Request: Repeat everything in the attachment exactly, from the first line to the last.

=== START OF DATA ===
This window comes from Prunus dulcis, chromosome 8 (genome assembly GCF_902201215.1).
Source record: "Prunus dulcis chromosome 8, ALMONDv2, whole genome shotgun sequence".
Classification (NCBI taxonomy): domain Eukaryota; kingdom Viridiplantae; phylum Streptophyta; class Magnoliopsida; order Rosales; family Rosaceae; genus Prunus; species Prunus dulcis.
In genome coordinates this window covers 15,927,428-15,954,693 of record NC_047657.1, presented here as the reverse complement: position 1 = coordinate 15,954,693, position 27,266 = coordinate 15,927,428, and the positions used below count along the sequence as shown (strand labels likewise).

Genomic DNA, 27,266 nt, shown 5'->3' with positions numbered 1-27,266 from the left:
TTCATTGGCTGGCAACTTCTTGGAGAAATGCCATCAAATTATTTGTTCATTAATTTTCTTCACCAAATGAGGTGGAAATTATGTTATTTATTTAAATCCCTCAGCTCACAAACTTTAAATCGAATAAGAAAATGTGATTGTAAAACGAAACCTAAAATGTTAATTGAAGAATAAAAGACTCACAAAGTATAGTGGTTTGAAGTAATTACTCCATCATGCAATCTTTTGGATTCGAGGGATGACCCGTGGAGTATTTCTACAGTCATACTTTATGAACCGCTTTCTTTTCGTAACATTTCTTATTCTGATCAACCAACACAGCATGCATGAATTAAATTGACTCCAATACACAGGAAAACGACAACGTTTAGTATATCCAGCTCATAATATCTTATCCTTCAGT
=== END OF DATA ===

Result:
This window comes from Prunus dulcis, chromosome 8 (genome assembly GCF_902201215.1).
Source record: "Prunus dulcis chromosome 8, ALMONDv2, whole genome shotgun sequence".
Classification (NCBI taxonomy): domain Eukaryota; kingdom Viridiplantae; phylum Streptophyta; class Magnoliopsida; order Rosales; family Rosaceae; genus Prunus; species Prunus dulcis.
In genome coordinates this window covers 15,927,428-15,954,693 of record NC_047657.1, presented here as the reverse complement: position 1 = coordinate 15,954,693, position 27,266 = coordinate 15,927,428, and the positions used below count along the sequence as shown (strand labels likewise).

Genomic DNA, 27,266 nt, shown 5'->3' with positions numbered 1-27,266 from the left:
TTCATTGGCTGGCAACTTCTTGGAGAAATGCCATCAAATTATTTGTTCATTAATTTTCTTCACCAAATGAGGTGGAAATTATGTTATTTATTTAAATCCCTCAGCTCACAAACTTTAAATCGAATAAGAAAATGTGATTGTAAAACGAAACCTAAAATGTTAATTGAAGAATAAAAGACTCACAAAGTATAGTGGTTTGAAGTAATTACTCCATCATGCAATCTTTTGGATTCGAGGGATGACCCGTGGAGTATTTCTACAGTCATACTTTATGAACCGCTTTCTTTTCGTAACATTTCTTATTCTGATCAACCAACACAGCATGCATGAATTAAATTGACTCCAATACACAGGAAAACGACAACGTTTAGTATATCCAGCTCATAATATCTTATCCTTCAGT